Landon was 18 months old before we got a diagnosis. And this was after spending the past year begging for doctor's to help us. Through every allergy test on the planet, it was the patch test that finally did it for us.

Ahhhhh, sleep. The true marker at our house on whether or not Landon's allergies are bothering him.

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Lucie threw up and broke into hives after eating peanuts and eggs when she was a toddler. It wasn't hard to figure out because the reaction was pretty obvious. Since then, sh'es been patch tested (and was shown to have more allergies). Luckily by 5 she grew out of the egg allergy. But we don't let her anywhere near nuts or peanuts. Too scared that exposure will make her allergy worse.
Thank you for responding Anne-Marie. It's always nice to know there are other mom's dealing with similar situations!
With my second daughter, she was 8 mths old when we had her tested and we found out what all she was allergic to. This was back in 1991. After 8 solid months of crying, infections, and illnesses, the doc sent us to a pediatric allergist. She was skin tested (all over her back, arms and legs!) and then she had the RAST test (blood draw). Wait, why am I explaining this, you all know this stuff! Sorry! That's how it is, you learn it and become a pediatric allergy specialist and constantly teach others. Anyway, I had to quit breastfeeding her immediately and table foods were severely limited by allergen ingredients. I went to the grocery store searching for foods she could eat and just wandered around the store with my empty grocery cart and a face full of tears. Of course, we all adjusted and she was just fine. In fact, she was a totally different - and happier - baby after the allergens were flushed from her system and omitted from her diet. It was worth it. Now, baby #4 is breaking out in hives. She's a happy baby already, so her cues to alert me to her allergies are very different, but her body is definitely sending a message.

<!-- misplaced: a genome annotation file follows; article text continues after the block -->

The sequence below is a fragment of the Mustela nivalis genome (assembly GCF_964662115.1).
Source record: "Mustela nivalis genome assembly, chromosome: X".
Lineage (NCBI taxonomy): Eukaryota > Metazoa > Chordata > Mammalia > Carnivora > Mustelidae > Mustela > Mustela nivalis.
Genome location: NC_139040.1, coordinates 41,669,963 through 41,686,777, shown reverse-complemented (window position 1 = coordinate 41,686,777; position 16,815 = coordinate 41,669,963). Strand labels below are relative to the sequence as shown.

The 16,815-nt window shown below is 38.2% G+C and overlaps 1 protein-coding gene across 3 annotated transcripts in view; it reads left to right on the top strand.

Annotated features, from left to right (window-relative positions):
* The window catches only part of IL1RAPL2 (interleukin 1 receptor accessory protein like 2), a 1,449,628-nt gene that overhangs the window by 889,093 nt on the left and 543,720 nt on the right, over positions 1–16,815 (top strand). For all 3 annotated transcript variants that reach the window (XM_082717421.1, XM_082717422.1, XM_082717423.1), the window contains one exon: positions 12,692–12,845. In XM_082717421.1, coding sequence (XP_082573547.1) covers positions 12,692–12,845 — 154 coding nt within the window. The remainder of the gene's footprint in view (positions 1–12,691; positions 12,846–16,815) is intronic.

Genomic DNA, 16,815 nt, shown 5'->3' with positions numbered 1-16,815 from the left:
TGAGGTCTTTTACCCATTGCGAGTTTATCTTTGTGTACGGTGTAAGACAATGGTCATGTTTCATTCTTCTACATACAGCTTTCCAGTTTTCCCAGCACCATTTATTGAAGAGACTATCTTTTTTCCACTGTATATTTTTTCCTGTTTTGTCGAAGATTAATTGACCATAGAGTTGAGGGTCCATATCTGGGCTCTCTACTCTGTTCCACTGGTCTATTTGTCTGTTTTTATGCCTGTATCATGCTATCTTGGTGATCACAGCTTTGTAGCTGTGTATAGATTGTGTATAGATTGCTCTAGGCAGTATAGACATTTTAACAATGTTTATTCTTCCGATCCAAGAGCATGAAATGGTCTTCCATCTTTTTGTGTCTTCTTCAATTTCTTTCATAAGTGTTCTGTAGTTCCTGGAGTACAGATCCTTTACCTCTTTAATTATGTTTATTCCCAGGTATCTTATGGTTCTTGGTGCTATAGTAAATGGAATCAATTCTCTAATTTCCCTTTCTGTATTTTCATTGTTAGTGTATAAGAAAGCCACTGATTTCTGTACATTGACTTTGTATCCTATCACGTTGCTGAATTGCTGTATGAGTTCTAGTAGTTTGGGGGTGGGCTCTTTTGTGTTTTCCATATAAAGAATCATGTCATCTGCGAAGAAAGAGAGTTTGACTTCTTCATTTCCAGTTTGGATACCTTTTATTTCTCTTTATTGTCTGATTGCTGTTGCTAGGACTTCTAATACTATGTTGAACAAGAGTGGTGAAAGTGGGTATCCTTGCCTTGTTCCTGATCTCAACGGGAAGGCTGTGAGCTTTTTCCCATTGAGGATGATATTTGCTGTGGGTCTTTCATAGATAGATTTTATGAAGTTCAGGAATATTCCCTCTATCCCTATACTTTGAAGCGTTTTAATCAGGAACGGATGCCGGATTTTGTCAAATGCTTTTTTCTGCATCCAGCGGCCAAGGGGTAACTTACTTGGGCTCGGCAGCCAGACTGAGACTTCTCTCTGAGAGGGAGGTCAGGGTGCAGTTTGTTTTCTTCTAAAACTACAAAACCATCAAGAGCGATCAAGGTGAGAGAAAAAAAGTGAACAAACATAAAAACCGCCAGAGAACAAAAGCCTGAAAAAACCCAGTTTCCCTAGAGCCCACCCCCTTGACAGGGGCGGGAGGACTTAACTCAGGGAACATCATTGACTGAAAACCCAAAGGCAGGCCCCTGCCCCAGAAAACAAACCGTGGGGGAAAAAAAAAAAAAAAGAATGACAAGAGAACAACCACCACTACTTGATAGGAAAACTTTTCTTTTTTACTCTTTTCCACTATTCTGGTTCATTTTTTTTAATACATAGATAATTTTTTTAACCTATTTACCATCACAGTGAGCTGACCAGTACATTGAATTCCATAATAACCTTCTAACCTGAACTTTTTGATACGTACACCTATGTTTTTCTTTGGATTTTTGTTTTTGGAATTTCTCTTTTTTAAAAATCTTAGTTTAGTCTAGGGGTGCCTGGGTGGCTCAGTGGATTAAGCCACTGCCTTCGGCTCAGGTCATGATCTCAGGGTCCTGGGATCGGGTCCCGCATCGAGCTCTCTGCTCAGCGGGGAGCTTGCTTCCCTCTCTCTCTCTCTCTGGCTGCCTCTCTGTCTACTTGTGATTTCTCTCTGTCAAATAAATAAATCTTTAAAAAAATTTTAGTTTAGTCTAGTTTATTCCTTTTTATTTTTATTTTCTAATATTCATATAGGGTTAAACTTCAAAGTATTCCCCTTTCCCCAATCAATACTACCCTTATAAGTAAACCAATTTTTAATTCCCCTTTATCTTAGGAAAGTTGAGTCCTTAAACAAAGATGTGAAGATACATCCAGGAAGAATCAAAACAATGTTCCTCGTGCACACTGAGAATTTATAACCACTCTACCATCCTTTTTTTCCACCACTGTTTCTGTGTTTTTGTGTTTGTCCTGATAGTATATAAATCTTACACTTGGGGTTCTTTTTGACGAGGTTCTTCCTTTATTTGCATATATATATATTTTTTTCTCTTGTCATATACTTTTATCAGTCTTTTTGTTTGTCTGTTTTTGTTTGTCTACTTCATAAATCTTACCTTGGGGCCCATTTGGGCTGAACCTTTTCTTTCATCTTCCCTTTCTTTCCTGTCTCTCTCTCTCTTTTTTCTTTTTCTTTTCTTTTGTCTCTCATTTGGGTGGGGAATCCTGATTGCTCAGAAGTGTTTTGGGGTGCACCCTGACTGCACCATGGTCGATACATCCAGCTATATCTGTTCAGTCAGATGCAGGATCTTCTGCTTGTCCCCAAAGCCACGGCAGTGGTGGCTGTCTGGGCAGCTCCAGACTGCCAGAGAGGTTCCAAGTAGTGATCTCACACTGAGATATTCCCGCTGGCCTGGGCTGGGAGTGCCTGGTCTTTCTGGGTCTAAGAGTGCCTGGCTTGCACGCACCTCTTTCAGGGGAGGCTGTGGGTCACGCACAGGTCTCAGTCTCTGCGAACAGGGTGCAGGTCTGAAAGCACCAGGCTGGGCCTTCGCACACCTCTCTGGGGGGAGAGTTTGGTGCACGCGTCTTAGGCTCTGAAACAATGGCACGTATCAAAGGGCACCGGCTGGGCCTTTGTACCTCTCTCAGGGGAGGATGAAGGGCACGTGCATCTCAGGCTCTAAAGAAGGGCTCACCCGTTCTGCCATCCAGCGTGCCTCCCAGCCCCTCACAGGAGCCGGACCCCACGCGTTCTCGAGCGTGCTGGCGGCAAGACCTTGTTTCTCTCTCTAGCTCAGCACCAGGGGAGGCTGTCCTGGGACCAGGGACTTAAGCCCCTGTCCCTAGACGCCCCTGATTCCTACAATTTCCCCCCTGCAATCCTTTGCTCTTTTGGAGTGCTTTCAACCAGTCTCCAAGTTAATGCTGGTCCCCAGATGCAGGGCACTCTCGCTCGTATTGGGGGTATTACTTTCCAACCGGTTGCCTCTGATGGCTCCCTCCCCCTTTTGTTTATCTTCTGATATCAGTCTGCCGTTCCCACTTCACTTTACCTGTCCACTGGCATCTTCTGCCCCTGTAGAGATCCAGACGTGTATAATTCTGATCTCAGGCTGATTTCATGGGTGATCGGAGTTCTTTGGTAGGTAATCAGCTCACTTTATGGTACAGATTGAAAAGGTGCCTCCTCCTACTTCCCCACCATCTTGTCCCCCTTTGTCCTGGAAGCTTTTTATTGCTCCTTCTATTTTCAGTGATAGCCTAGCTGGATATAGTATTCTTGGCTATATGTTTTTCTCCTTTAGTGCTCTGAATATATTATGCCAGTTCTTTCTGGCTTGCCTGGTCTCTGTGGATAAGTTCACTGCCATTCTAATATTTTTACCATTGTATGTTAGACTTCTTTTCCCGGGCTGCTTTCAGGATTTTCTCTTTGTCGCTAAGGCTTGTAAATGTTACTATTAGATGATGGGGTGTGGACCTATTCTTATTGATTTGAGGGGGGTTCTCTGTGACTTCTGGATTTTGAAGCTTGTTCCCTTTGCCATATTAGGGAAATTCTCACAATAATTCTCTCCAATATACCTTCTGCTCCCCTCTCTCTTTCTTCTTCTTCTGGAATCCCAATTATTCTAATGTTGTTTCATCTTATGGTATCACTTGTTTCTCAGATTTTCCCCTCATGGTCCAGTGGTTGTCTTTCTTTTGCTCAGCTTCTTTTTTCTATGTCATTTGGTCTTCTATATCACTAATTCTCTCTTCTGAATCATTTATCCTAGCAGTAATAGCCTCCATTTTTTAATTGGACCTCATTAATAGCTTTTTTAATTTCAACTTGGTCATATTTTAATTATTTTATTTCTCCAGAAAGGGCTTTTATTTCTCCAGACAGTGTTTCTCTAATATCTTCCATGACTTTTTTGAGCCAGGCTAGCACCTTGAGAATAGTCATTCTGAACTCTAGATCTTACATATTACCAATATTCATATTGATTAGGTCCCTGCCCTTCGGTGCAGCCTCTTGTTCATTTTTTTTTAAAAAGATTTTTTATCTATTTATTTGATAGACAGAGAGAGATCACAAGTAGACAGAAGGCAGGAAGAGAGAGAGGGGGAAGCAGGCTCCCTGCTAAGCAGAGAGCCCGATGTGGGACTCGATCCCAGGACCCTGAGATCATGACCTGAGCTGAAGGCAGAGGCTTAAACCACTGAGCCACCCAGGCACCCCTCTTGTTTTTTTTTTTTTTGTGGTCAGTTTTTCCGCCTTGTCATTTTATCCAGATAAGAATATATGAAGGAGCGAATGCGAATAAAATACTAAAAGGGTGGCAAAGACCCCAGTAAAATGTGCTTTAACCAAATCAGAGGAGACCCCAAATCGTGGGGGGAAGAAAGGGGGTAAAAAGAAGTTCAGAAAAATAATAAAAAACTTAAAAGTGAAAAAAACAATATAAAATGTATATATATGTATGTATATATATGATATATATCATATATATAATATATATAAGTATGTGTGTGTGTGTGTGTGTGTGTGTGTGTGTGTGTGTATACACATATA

I fed my son scrambled eggs and he had a severe reaction (hysterical, formula pooled in his mouth so we're assuming his throat swelled up and he couldn't swallow, went white as a ghost, hives from head to toe).  It was pretty obvious.  That was last January and he was officially diagnosed by a scratch test in June.  We don't know if he has a nut allergy or not.  They wouldn't test him because of false positives, so we can't feed him any nuts until he's at least 2.

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